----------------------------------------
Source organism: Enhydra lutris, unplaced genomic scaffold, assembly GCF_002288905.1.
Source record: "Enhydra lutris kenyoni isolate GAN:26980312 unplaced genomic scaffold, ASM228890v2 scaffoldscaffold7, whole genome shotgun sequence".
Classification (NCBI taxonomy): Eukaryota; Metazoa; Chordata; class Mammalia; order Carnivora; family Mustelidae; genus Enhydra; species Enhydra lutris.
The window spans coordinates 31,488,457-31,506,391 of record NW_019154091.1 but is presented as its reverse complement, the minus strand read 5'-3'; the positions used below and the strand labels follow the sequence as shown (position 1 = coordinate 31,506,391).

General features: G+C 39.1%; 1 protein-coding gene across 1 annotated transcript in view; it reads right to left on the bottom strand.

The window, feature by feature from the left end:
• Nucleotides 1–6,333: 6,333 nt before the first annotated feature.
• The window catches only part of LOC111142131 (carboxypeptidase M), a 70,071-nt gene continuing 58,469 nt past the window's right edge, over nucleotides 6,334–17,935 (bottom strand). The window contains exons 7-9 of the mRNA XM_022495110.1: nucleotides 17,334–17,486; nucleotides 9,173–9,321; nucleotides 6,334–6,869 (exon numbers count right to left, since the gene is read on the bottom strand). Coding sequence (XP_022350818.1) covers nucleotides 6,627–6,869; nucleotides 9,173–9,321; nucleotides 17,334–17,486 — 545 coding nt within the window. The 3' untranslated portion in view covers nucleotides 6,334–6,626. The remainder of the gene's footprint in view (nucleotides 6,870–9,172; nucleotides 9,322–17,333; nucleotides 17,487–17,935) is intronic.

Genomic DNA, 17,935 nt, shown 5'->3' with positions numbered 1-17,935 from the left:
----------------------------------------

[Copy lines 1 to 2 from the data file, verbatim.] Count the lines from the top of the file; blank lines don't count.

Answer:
Source organism: Enhydra lutris, unplaced genomic scaffold, assembly GCF_002288905.1.
Source record: "Enhydra lutris kenyoni isolate GAN:26980312 unplaced genomic scaffold, ASM228890v2 scaffoldscaffold7, whole genome shotgun sequence".